Dubai: Minimum fare for a taxi ride in Dubai has been increased from Dh10 to Dh12 starting from December 7.

The change in minimum fare comes close on the heels of the increase in the flag-down rates that began on December 1.

The flag-down rates increased from Dh3 to Dh5, while the Roads and Transport Authority (RTA) also revised the basic charges for booking taxis. The non-peak hour bookings now cost Dh8, up from Dh6, and peak hour bookings cost Dh12, up from Dh10.

From Saturday to Wednesday the peak hours are set from 7am to 10am, and 4pm to 8pm.

On Thursdays and Fridays the evening peak hours are set from 4pm to 12 midnight.

Dr Yousuf Ali, CEO of RTA’s Public Transport Agency, said that the rates are being revised to improve services and will be applicable to all taxi franchises in Dubai.

“We are upgrading our services and the taxi meters are being updated. The rates were revised starting from December 1, however the minimum fare increase came into effect only this week,” said Al Ali.

He added that the idea behind the increase in taxi fares is to encourage people to use public transport.

“RTA wants more people to use public transport. It is better if there are fewer cars on the road, be it taxis or private vehicles,” he said.

However, he said the taxi meter tariff remains unchanged, which is Dh1.71 per kilometre.

Al Ali insisted taxi fares in Dubai are one of the cheapest when compared with other major cities in the world.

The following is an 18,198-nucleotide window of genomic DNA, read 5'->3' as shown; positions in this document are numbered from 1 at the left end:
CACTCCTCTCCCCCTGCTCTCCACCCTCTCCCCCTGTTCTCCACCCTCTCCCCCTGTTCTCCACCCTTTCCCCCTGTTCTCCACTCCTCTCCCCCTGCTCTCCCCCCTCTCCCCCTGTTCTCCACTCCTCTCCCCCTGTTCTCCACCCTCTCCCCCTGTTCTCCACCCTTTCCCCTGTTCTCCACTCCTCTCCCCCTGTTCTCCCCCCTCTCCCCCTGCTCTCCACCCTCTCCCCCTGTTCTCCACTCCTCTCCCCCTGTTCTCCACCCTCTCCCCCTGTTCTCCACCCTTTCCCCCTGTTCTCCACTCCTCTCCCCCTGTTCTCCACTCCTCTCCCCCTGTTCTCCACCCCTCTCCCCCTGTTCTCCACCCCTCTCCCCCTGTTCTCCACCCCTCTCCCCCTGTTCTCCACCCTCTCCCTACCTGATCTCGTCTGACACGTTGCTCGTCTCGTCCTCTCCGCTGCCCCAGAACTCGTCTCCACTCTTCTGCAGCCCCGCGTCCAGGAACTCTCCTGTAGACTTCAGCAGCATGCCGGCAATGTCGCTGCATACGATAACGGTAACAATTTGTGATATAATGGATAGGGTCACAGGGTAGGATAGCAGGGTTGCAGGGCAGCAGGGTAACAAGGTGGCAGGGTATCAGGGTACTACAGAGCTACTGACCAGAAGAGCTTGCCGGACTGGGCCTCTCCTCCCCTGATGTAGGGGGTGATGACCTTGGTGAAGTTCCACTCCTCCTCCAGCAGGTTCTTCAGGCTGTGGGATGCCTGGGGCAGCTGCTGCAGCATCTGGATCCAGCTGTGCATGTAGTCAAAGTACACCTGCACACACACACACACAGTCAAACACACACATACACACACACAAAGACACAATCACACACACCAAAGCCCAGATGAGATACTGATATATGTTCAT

As part of the taxi service upgrade, he said, the taxi fleet is being integrated with the Nol network, and cash-less travel on taxis will be possible soon.

“Payment of taxi fares through Nol and credit card is already live in airport taxis, while a significant number of regular taxis have also been upgraded,” he said.

He added that taxi meters are being upgraded gradually and by mid-2015 commuters will have an option of paying through Nol and credit cards on all taxis.

Last month, RTA made changes to public transport fares as well, while the Nol packages were also restructured to go with the launch of Dubai Tram.

Hajji Farkan, a taxi driver in Dubai, said the hike in fares has not had any major impact in demand for the service.

“I can’t see any major impact on demand for taxis because of increase in flag off rates or minimum fares. Most of the customers don’t bother if they are paying two dirhams extra. However, overall, the demand for taxis has slowed down over the last couple of months. I feel there are not as many tourists as there used to be during this time of the year,” said Farkan, who has been driving taxis for the last five years.

Another taxi driver, who wished to remain anonymous, said there has been no change to the way they worked. “It doesn’t make any difference to us, whether the fare increases or decreases, the money goes to the company. Our target remains the same.”